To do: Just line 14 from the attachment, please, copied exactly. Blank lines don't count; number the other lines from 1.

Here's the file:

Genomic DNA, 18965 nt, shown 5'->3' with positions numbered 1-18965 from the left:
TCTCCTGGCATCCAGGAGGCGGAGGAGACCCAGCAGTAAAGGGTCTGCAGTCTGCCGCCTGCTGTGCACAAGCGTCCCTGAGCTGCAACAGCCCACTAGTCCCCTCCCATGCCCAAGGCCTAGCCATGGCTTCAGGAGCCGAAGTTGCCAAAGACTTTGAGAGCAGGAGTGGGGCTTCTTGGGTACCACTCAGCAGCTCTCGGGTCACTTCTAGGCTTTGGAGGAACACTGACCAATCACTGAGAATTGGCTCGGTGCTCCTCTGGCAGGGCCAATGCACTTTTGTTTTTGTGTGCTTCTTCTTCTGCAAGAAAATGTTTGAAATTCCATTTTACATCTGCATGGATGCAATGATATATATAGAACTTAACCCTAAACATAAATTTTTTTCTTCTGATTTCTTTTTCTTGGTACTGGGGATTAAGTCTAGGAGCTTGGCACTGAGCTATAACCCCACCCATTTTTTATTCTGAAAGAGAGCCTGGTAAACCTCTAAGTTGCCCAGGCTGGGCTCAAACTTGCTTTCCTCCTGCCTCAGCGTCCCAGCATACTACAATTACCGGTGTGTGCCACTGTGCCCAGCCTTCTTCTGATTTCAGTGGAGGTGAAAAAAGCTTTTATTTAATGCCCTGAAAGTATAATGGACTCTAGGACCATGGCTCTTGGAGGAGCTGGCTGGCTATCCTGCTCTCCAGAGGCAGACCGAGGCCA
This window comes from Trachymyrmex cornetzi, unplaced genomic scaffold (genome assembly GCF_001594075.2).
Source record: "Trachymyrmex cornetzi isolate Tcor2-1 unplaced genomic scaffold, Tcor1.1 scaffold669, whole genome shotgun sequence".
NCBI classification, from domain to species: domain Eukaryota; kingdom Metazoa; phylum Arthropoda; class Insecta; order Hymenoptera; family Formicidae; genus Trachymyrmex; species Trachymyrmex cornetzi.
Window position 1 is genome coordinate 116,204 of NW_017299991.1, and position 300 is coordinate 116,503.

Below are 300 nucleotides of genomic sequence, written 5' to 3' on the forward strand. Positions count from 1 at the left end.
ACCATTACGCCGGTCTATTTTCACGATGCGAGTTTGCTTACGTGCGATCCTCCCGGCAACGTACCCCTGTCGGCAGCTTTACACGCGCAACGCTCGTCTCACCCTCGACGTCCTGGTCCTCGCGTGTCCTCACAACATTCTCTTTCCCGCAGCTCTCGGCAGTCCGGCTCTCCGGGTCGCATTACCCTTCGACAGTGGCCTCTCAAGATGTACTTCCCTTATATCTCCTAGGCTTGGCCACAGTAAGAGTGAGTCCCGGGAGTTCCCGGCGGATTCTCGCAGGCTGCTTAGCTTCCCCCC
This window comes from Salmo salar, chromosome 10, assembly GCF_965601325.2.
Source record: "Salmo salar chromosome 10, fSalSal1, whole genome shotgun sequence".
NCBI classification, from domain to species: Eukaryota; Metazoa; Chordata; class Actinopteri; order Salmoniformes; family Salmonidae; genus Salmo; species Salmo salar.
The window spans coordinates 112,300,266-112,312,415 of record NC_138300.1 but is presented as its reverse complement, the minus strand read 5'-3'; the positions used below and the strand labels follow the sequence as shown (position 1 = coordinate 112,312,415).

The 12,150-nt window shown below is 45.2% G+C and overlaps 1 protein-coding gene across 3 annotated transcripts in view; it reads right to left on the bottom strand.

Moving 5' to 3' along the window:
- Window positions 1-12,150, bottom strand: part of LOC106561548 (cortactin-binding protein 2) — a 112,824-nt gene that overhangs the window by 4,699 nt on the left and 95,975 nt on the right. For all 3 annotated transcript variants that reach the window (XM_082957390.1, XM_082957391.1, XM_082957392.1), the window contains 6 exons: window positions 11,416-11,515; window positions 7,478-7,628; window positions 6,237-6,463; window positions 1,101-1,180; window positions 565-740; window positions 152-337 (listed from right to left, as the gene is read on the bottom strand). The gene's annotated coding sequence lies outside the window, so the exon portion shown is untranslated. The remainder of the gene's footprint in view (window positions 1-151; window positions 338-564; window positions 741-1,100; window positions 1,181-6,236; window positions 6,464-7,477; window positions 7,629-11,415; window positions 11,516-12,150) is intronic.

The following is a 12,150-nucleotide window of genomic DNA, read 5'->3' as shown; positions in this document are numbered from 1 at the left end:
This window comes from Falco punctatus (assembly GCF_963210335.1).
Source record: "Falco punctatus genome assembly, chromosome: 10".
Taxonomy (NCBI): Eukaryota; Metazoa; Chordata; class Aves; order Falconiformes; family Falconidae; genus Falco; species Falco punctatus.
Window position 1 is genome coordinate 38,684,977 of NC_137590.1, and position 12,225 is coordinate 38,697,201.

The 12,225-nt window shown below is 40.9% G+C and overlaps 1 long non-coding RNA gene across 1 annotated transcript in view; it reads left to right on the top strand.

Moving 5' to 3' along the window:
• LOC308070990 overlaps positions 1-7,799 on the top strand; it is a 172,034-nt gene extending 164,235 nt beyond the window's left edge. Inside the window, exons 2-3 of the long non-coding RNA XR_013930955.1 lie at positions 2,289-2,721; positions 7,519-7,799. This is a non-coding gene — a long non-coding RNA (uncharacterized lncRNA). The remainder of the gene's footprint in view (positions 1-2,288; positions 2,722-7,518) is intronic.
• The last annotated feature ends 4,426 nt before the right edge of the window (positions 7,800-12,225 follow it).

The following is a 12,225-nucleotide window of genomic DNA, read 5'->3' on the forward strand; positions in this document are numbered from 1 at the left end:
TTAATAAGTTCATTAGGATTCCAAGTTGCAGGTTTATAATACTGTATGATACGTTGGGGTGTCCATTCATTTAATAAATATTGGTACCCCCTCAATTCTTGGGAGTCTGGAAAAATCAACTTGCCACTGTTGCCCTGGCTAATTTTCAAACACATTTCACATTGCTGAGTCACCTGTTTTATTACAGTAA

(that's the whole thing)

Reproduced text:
Moving 5' to 3' along the window: